Side effects include salivation, sweating, diarrhea, elevated blood glucose, decreased intestinal motility, and the risk of early labour with retained placenta, if given to a pregnant mare in the last trimester of pregnancy.These drugs should not be used with horses who have certain health problems including heart disease, respiratory dysfunction, seizures, or those who are in shock.They do also reduce normal inhibitions, so a horse that usually wouldn’t kick you may kick you when sedated.” Acepromazine takes about 30 minutes to take effect and will last eight hours or longer.It does not relieve pain, so should not be used to control the horse for painful procedures.One is fluphenazine, a long-acting sedative that can last for four weeks or longer.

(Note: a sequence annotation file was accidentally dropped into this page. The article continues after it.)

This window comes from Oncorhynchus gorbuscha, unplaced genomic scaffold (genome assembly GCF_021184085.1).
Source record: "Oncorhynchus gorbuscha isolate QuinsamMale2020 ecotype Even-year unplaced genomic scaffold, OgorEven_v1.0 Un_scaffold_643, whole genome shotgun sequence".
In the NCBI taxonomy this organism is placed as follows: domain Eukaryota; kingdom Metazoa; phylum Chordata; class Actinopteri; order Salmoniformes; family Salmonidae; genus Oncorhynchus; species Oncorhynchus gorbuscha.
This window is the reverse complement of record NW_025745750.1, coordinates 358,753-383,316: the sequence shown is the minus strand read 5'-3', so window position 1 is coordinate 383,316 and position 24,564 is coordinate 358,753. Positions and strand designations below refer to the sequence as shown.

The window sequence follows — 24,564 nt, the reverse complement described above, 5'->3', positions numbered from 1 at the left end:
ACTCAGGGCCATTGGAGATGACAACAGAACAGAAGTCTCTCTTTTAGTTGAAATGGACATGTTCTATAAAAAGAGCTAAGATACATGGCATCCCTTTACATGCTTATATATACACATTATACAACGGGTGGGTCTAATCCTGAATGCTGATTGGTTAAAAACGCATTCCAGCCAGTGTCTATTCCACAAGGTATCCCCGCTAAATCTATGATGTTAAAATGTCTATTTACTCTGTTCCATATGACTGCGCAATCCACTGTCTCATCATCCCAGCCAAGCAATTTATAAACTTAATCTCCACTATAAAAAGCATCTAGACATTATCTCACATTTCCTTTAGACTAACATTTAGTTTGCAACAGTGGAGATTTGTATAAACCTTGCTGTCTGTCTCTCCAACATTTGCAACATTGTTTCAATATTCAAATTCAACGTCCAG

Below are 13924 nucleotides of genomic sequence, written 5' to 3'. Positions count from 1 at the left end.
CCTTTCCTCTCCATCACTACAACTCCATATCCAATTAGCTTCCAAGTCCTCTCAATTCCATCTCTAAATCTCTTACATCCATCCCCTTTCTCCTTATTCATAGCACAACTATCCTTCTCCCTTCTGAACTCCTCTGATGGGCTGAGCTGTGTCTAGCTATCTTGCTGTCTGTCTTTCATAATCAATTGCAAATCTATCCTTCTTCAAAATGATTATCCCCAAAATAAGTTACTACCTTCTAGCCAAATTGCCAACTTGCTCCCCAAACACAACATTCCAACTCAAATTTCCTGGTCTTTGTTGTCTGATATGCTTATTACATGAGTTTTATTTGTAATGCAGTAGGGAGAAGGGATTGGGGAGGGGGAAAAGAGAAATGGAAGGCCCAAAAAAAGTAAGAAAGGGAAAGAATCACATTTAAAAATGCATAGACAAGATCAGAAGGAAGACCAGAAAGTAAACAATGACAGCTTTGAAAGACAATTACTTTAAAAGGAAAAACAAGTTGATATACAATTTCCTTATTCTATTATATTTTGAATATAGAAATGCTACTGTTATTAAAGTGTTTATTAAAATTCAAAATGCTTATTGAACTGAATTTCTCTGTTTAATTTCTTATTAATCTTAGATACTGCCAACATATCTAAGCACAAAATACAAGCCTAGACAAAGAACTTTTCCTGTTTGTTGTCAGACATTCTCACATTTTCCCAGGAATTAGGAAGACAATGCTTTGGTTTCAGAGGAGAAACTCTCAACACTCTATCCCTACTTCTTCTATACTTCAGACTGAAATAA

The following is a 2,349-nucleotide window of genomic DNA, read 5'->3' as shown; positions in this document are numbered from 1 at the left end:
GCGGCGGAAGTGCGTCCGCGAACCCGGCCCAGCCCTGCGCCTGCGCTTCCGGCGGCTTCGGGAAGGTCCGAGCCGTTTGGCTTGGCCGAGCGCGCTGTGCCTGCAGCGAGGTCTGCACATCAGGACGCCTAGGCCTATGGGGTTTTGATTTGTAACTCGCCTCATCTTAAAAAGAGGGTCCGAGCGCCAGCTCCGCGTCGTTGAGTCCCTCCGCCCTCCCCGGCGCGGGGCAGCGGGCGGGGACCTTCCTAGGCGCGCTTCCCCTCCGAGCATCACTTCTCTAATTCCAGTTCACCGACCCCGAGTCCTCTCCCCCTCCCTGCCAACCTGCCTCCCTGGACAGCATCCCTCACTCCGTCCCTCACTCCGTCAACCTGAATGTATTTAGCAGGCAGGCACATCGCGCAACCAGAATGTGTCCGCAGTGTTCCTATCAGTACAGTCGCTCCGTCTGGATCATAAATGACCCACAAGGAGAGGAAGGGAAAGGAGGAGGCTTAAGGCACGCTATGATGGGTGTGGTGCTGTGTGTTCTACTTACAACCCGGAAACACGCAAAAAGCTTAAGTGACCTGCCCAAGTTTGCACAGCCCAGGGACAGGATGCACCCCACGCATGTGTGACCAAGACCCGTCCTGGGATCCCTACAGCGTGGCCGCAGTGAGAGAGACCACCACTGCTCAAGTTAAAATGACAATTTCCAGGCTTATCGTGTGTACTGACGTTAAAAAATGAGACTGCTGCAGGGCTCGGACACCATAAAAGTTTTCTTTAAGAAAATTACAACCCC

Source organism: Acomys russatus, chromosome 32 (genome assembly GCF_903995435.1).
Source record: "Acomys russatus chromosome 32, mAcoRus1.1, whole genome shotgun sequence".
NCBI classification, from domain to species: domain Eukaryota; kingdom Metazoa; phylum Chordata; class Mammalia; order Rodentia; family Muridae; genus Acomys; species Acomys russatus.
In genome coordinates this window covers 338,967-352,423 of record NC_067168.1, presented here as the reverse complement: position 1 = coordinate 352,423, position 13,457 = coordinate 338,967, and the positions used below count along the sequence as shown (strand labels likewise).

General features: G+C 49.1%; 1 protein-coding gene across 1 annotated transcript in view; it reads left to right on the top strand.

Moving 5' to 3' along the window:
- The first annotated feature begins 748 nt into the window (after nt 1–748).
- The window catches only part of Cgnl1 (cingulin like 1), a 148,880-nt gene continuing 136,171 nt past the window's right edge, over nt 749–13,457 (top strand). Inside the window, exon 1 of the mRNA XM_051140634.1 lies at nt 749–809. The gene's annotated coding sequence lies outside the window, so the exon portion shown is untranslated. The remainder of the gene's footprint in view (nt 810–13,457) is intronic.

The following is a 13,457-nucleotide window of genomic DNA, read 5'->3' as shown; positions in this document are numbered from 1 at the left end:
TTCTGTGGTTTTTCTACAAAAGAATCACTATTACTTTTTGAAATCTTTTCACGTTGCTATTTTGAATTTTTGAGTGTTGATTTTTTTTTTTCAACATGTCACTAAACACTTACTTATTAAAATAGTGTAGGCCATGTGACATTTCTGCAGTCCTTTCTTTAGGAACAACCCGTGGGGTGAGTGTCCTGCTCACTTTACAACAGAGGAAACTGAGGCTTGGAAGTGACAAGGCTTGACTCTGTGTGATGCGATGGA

The alpha-2 adregenic agonists (A2As) work more quickly, taking effect within five minutes, so tend to be preferred by vets. A2As are often recommended for procedures that might cause the horse pain, because they have an analgesic effect, and are often used in horses with colic.
For a consistently hot or anxious horse, feeding extra magnesium in a supplement may be helpful.
Overdosing can cause heart problems and diarrhea, however.
Reserpine is another human medication with similar effects.
One serious risk to these sedatives, especially fluphenazine is that the horse may ‘freak out,’ according to Dowling, and react by climbing over a stall wall or attempting to escape in other ways that can cause serious injury.
Dowling pointed out ‘it’s important not to ‘trust’ the sedation.